OS: 112 GR: SK 751978 Map ref: 29
11.30 hectares (27.90acres) Freehold 1958
Habitat type: Woodland
Location and Access
The wood is situated to the south-west of Haxey, on the west side of Langholme Lane. Turn west off the Misterton-Haxey road (A161) at the Nottinghamshire/North Lincolnshire border. After 1 km (0.6 miles) turn right onto a track that runs along the eastern edge of the reserve. There is space for cars near the main gate at the north-east corner. Visitors are requested to keep to the waymarked route.
Description and Management
Langholme Wood is a birch/oak woodland on Coversands with open heathland areas. The woodland has developed on abandoned farmland and heath during the past 60-70 years. It shows succession from open heathland to birch scrub and birch/oak woodland. The understorey is mainly elder and hawthorn with bramble and stands of gorse and broom. There is a ground cover of heather and wavy hair-grass in the open areas. A good variety of fungi can be found. The wood attracts many birds; 52 species have been recorded. Management of the reserve is aimed at maintaining the open heathland and improving the woodland by selective clearing and thinning of birch to increase woodland edge habitats.
Waymarked Route - 1.3 Km (0.8 miles)
Enter the reserve via the stile near the main gate and follow the waymarked route past gorse and bramble scrub. Here you may see wren, robin, long-tailed, great, blue and coal tits and a variety of finches. After about 100 m you will reach a hut. You may see redpolls here and, in the summer months, spotted flycatcher. Follow the route in a westerly direction to a glade. Then proceed through young silver birch and enter an area of open heathland with heather and various mosses. Leaving the open area, follow the path through the birch and oak trees. Look out for green woodpecker, great spotted woodpecker, jay and treecreeper.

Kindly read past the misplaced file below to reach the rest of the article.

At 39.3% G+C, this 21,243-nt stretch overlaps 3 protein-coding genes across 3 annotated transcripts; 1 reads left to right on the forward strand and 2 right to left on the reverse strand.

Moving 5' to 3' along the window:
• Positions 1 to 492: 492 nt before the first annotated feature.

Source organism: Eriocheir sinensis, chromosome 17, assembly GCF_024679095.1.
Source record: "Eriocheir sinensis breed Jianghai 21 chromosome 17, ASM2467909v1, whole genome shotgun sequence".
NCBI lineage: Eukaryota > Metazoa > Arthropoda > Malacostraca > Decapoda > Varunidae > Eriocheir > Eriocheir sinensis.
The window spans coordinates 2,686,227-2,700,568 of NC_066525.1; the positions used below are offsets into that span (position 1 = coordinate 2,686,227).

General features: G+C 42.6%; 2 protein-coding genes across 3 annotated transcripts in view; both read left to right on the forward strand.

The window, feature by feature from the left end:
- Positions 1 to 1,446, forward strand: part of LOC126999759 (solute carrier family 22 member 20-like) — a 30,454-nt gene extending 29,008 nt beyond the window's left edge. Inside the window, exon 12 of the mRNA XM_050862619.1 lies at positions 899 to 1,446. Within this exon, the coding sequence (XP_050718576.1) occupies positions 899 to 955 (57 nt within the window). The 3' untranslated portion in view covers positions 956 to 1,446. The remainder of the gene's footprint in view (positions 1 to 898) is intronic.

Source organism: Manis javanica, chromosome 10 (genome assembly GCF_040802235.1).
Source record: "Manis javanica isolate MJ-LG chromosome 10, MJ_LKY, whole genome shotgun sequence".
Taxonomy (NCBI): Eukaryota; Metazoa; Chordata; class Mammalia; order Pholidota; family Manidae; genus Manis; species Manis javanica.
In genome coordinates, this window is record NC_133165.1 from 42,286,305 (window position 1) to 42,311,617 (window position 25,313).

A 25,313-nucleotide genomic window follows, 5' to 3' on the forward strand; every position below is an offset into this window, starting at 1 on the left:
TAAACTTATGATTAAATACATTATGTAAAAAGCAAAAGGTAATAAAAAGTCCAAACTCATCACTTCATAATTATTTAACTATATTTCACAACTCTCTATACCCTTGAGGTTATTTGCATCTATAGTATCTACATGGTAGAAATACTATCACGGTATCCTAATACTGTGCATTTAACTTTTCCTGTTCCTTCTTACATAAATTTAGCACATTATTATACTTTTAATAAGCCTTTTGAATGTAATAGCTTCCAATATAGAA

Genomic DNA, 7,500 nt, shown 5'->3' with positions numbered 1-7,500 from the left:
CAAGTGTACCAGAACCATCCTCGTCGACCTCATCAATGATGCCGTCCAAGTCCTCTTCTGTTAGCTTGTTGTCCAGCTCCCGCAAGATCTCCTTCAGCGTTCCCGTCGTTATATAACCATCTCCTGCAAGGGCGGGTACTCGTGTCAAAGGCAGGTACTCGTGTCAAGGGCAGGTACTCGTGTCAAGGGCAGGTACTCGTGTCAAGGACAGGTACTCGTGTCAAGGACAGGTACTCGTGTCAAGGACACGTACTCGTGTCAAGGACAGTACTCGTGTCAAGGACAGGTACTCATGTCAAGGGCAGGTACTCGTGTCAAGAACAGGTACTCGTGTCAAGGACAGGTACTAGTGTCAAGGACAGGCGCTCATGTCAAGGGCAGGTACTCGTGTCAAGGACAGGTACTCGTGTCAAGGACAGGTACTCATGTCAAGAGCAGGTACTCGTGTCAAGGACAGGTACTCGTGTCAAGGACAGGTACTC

Continue on the path across the western edge of the reserve. Turn left along the edge of the plantation. In 1983/84 the sycamore trees in this area were cleared and replanted with native trees - mainly oak, ash, beech, gean, rowan, Scots pine and field maple. On reaching the eastern end of the plantation after about 50m turn right and there is another area of young trees to your left, which attracts many small birds. In the summer warblers, such as willow warbler, chiffchaff, whitethroat, blackcap and garden warbler, can be seen or heard.
Follow the path at the eastern edge of the plantation until the path turns sharply left. After 200m the path turns sharply right between two large oaks. Follow the path for about 200 m and then turn left where you will see coppiced willow to your left. The path follows this southern part of the reserve through willow and birch. After passing an area of bracken on the right the original path will be joined some 20m from the reserve entrance.
Supported by the
Heritage Lottery Fund